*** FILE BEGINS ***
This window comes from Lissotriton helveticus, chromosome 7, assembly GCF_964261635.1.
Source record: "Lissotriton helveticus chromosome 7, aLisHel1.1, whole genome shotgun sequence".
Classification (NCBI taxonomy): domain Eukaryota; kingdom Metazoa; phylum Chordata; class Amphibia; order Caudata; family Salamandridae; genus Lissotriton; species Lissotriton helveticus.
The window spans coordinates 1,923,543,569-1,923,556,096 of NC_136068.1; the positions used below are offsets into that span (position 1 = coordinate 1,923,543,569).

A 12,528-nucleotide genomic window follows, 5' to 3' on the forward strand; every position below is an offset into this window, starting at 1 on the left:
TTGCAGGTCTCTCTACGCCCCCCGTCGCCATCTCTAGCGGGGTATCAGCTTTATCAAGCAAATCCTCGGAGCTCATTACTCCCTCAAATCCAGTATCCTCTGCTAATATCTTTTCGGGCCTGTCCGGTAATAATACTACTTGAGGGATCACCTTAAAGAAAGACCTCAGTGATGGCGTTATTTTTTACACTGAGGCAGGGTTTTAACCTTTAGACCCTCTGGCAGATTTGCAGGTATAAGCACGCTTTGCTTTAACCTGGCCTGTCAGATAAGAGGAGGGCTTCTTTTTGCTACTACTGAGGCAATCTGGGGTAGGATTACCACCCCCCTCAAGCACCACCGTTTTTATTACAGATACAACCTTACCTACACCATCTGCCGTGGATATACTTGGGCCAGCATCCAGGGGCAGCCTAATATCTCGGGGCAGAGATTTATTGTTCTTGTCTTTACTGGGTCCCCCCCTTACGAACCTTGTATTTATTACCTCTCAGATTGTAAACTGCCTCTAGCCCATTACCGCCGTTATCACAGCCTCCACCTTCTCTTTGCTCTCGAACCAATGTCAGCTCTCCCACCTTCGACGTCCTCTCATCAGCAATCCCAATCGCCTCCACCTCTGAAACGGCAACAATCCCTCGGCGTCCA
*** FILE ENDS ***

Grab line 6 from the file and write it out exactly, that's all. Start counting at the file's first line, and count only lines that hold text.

TTGCAGGTCTCTCTACGCCCCCCGTCGCCATCTCTAGCGGGGTATCAGCTTTATCAAGCAAATCCTCGGAGCTCATTACTCCCTCAAATCCAGTATCCTCTGCTAATATCTTTTCGGGCCTGTCCGGTAATAATACTACTTGAGGGATCACCTTAAAGAAAGACCTCAGTGATGGCGTTATTTTTTACACTGAGGCAGGGTTTTAACCTTTAGACCCTCTGGCAGATTTGCAGGTATAAGCACGCTTTGCTTTAACCTGGCCTGTCAGATAAGAGGAGGGCTTCTTTTTGCTACTACTGAGGCAATCTGGGGTAGGATTACCACCCCCCTCAAGCACCACCGTTTTTATTACAGATACAACCTTACCTACACCATCTGCCGTGGATATACTTGGGCCAGCATCCAGGGGCAGCCTAATATCTCGGGGCAGAGATTTATTGTTCTTGTCTTTACTGGGTCCCCCCCTTACGAACCTTGTATTTATTACCTCTCAGATTGTAAACTGCCTCTAGCCCATTACCGCCGTTATCACAGCCTCCACCTTCTCTTTGCTCTCGAACCAATGTCAGCTCTCCCACCTTCGACGTCCTCTCATCAGCAATCCCAATCGCCTCCACCTCTGAAACGGCAACAATCCCTCGGCGTCCA